Our Staff Picks Five of Their Favorite Asian Chillers for this Halloween
Horror forms a defining part of Asian culture and comes with its own plethora of urban legends and mythology that dates back to ancient times. As we draw closer to Halloween, let’s take a look at five of our staff’s favorite horror films from Asia!
Tumbbad; Rahi Anil Barve; India; 2018; 104 mins
India’s first film to be screened at the 75th Venice International Festival, the critically acclaimed “Tumbbad” emerged as one of the best horror films in India. Starring Sohum Shah in the lead role as Vinayak Rao, the film follows the story of his search for a hidden treasure in the 20th century British India village of Tumbbad, Maharashtra.
Train to Busan; Yeon Sang-Ho; South Korea; 2016; 118 mins
An action horror film, “Train to Busan” follows a group of petrified passengers grappling with a countrywide viral outbreak while trapped on a blood-drenched bullet train ride to Busan. Featuring actor Gong Yoo, the film broke records by becoming the first Korean film to have an audience of over 10 million viewers. In 2020, a sequel titled “Peninsula” was set to be shown at the Cannes Festival but was canceled due to the COVID-19 pandemic. It later released in theaters in August 2020 and received lukewarm reviews.
Ring; Hideo Nakata; Japan; 1998; 95 Minutes
The Japanese horror film was adapted from the 1991 novel by Kôji Suzuki that use Japanese urban legends as inspiration. The novel and movie follow a reporter who is racing to investigate the mystery behind a cursed videotape that kills the viewer seven days after watching it. The film was a box office success in Japan. “Rasen,” a movie based on Suzuki’s next novel in the “Ring” series, was released in the same year, followed by “Ring 2” in 1999 that continued the cinematic storyline. The movie franchise continues to release films and it has become an inspiration for other J-Horror movies that focus on technology. It also triggered a trend of Western remakes, starting with the 2002 American film “The Ring.”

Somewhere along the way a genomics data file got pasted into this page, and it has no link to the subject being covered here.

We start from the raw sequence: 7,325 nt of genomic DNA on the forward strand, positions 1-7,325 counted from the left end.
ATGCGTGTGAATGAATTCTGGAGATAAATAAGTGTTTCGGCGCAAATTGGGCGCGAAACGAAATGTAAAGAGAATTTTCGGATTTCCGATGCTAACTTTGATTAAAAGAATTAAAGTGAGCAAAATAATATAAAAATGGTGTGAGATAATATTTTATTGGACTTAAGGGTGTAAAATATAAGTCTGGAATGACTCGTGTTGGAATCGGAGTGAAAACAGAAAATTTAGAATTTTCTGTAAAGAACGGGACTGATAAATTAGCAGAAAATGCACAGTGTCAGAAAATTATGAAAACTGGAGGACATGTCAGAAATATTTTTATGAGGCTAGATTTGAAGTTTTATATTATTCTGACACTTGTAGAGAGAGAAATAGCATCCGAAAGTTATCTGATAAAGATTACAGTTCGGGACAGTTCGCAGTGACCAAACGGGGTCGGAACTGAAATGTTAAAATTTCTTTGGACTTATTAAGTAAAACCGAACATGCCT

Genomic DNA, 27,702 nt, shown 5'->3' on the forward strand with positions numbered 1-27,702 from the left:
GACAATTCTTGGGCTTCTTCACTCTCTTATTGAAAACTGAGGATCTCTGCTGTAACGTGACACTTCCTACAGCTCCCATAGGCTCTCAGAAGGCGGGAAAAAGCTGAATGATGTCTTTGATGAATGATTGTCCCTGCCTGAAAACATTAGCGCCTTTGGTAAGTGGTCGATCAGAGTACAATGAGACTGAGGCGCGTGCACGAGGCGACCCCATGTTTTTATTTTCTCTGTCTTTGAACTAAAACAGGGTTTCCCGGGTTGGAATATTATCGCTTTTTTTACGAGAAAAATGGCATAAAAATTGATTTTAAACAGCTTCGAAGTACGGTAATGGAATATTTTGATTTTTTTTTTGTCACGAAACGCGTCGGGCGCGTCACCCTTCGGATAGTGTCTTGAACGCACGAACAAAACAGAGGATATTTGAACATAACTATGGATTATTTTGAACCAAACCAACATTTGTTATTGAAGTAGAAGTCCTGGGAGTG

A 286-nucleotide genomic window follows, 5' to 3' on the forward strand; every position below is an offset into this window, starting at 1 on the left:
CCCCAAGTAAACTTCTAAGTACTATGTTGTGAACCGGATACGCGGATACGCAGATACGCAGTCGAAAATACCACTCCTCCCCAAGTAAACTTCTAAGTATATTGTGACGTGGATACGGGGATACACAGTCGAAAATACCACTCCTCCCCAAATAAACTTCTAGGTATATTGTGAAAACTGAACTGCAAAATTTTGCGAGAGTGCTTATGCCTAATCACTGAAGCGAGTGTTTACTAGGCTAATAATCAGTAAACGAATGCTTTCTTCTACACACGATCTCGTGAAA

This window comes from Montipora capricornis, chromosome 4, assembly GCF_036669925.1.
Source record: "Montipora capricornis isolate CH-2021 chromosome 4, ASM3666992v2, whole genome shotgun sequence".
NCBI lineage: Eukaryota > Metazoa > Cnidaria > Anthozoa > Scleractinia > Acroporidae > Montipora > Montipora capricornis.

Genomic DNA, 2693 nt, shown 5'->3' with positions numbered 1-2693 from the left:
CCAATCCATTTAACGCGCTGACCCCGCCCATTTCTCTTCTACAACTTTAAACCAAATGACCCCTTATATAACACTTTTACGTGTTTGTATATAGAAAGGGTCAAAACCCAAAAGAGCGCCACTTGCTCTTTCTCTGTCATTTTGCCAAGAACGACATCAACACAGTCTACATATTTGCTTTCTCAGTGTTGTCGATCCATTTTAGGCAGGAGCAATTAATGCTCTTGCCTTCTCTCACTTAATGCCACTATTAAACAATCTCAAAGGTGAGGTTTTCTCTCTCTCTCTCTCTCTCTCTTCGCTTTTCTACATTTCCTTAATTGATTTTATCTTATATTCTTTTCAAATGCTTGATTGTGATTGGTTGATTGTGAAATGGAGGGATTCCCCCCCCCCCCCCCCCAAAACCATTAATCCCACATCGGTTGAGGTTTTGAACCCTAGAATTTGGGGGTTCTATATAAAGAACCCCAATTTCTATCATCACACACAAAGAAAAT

Mr. Vampire; Ricky Lau; Hong Kong, China; 1985; 96 Minutes
“Mr. Vampire” is a comedy horror film that’s about a planned reburial of a town elder goes awry as the corpse resurrects into a hopping, bloodthirsty vampire, targeting everyone responsible for digging the grave, and a Taoist Priest and his two disciples attempt to stop the terror. The vampire of the film is based on the Jiangshi, the hopping corpses of Chinese folklore.
The movie made HK$20,092,129 for box office which led to the creation of a “Mr. Vampire” franchise, as well as other movies inspired by the Jiangshi genre, and was trendy during the 1980s in Hong Kong.
The Possessed; Kai Ma; China; 2016; 110 minutes
“The Possessed” is a low-budget pseudo-documentary that focuses on exorcism culture in the rural areas of Shandong Province in China. The story is about two teenagers who go to the countryside to investigate the world of fortune-telling and special exorcism ceremonies. The film first captured the attention of the public after it won Best Artistic Exploration at China’s first International Film Festival in 2016, but wasn’t released until 2018 due to “technical reasons.”
As a bonus, here’s one releasing soon!
Kaali Khuhi; Terrie Samundra; India; 2020; 90 mins
Releasing on October 30, 2020 on Netflix, the film depicts the grimy past of a village in Punjab that returns to haunt its dwellers. While dealing with mysterious deaths of the residents, “Kaali Khuhi” sheds light on female infanticide and other prejudices. The cast includes veteran Indian actresses such as Shabana Azmi, Leela Samson, Sanjeeda Sheikh, and more.